Standing and melting snow applies a combination of constant weight, moisture, and cold to concrete surfaces which forces moisture into cracks and pores. Once water enters concrete and then freezes again, the ice expands which then weakens the materials. It can cause larger cracks, flaking, and even breaks.
Effects of Chemicals & Foreign Winterizing Substances on Concrete Slabs
Salt is the first chemical compound that comes to mind when considering winterizing substances. Most, if not all winterizing & ice-melt materials are corrosive, and therefore harmful to concrete surfaces.
Concrete poured within the past 12 months is especially vulnerable to all of the above elements. Corrosive chemical compounds should be avoided. Research which materials are the least damaging to your concrete, and learn about proper application before using snow-melt products.
Tips & Tricks: What Can I Do to Protect My Concrete Driveway During the Winter?
Tip #1 – Apply A Concrete Sealant
While salt is sometimes necessary to help melt ice and snow from your concrete surfaces, it erodes and damaging your concrete. Use it if you must but avoid it if you can. Salt will drip off of your car onto the garage floor or drive way on its own. In many cases you don’t even realize this is happening. We recommend a concrete sealant which will help protect your driveway from salt damage. Call us for more information about concrete sealing.
Tip #2 – Fix sunken and uneven concrete
What starts as a toe-stubber or trip hazard becomes a major problem during the winter. Snow removal is hard enough, let alone catching your shovel on an uneven concrete edge or having a plow scrape sunken concrete, causing further damage.
Repair uneven joints and cracks so that the integrity of the concrete is not compromised by snow removal. Snow plowing, snow blowers and even a shovel can cause portions of your driveway to chip off uneven sections of your driveway or sidewalk.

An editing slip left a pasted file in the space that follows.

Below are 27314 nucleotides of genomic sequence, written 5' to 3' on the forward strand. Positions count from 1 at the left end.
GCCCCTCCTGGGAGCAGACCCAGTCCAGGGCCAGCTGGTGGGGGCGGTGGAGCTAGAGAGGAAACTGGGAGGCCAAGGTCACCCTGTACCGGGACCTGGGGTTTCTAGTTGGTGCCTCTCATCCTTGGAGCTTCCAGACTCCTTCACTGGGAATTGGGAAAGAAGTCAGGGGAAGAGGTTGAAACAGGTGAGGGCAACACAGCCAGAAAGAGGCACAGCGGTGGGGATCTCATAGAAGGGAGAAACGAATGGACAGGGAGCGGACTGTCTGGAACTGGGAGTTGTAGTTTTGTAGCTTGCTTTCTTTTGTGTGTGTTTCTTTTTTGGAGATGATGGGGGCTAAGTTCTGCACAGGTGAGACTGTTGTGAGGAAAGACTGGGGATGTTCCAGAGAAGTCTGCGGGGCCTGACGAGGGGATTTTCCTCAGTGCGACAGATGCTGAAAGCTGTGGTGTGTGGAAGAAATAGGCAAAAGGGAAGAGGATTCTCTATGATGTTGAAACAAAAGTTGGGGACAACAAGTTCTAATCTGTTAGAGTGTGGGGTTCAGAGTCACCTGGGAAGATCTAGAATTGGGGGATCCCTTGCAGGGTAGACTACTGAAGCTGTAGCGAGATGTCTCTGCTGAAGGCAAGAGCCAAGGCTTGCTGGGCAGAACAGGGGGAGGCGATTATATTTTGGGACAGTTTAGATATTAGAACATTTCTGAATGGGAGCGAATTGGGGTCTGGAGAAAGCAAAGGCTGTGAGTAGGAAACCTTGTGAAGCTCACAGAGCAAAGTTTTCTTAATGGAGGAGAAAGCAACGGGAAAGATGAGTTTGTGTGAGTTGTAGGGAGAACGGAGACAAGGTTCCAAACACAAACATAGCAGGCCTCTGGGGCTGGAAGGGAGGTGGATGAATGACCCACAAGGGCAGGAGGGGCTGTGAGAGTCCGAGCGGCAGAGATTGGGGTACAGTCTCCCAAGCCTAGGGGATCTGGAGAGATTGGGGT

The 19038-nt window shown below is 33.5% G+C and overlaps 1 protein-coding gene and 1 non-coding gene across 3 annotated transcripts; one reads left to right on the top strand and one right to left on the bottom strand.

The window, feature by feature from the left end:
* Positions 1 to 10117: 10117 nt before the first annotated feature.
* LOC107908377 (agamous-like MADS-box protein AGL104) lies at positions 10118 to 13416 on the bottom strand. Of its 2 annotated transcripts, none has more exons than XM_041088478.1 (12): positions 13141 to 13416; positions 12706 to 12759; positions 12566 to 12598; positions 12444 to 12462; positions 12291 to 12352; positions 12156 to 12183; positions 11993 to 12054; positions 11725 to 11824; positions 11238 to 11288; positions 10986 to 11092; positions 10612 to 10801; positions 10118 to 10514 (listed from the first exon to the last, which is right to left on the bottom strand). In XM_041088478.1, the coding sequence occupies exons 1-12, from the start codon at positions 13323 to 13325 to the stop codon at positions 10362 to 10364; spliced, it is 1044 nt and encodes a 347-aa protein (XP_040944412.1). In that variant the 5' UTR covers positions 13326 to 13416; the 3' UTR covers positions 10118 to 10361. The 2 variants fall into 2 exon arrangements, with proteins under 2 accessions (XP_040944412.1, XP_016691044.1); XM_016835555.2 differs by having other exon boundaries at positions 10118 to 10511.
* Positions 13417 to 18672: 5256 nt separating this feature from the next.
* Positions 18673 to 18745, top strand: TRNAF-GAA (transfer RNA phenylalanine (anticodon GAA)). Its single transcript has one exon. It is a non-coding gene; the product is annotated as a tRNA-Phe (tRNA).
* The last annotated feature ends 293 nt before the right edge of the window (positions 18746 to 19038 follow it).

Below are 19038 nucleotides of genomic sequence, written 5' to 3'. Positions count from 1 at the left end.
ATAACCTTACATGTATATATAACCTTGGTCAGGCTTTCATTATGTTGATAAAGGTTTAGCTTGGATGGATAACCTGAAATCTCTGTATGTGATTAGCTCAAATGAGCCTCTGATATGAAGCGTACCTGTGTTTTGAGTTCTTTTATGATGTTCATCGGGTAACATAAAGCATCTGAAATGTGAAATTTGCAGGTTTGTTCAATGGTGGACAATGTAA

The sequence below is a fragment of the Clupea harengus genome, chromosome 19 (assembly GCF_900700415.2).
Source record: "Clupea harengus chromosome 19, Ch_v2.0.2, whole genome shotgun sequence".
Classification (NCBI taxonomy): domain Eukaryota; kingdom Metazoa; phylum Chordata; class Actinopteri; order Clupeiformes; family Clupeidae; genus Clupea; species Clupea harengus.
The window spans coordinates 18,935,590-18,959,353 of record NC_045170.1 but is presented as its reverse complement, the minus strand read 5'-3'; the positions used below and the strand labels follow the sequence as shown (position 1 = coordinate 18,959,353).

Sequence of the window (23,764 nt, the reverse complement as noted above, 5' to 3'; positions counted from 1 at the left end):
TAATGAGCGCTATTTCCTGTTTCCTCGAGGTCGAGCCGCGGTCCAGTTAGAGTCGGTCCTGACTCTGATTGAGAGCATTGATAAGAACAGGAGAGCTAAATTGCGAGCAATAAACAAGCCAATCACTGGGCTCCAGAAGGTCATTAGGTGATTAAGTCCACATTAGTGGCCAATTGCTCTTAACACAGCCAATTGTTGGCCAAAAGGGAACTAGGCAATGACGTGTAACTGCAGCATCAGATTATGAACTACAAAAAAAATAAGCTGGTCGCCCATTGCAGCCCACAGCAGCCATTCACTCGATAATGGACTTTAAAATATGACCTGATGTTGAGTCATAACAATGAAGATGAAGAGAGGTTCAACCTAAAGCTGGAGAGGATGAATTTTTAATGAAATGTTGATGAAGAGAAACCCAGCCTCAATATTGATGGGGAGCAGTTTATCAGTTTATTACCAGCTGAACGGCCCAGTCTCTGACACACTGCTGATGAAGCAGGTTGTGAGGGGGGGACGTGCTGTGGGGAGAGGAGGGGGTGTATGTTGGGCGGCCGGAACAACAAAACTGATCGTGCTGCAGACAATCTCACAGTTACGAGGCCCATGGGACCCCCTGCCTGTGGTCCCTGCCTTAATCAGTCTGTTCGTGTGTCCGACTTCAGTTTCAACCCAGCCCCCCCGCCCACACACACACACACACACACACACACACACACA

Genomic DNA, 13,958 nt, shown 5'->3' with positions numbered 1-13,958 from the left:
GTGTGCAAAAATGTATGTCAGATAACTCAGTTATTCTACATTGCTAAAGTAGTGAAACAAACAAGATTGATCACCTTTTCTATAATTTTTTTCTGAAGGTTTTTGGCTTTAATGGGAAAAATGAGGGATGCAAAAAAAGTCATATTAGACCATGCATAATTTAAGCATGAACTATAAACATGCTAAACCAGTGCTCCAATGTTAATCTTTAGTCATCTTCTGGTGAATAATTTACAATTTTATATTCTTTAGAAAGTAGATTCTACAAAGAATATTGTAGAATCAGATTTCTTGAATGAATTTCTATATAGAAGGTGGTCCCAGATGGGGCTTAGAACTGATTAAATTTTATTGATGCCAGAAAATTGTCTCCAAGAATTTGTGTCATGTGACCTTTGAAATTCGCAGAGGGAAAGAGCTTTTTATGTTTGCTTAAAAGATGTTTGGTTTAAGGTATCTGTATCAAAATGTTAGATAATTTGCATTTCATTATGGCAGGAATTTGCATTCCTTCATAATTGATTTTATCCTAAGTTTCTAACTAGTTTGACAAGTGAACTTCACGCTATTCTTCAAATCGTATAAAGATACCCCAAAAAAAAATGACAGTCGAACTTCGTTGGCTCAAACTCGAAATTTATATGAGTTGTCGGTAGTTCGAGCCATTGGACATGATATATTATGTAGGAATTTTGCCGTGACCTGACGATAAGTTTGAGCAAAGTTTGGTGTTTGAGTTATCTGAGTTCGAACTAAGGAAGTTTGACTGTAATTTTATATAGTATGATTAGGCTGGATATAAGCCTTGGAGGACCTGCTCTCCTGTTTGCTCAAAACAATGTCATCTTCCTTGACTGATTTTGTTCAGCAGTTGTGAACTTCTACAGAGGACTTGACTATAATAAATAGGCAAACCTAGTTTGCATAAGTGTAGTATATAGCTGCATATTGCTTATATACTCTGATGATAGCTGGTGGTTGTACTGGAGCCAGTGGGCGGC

Tip #3 – Practice Smart Water Drainage Around Your Home
Redirect downspouts and run off during the winter months so water is not being directed under the concrete. Excessive water can freeze and expand beneath your concrete, causing it to heave up and create trip hazards on your property.
If your home has poor drainage, do whatever it takes to direct water quickly away from your property. Dig trenches, put up retaining walls, add gutters, sump pumps, or even contact city officials if survey problems exists.
Tip #4 – Concrete Joint Sealing
For slabs poured in more than one section, the joint between pours collect dirt, ice, and water which aids concrete deterioration. This is a soft material caulking to join sections of concrete which allow for thermal expansion and shifting.
Learn more about Kent Home Services’ weatherproof concrete joint sealing.
Tip #5 – Perform Preventative Maintenance in the Fall
October is a great time to clean and seal your driveway, sidewalks, and garage floors with a good sealant. It can be applied and will cure during mild weather, which leaves you more prepared before winter’s freezing temperatures.
Springtime is a good time to address any drainage issues, after the snow melts, and before the Summer rains begin.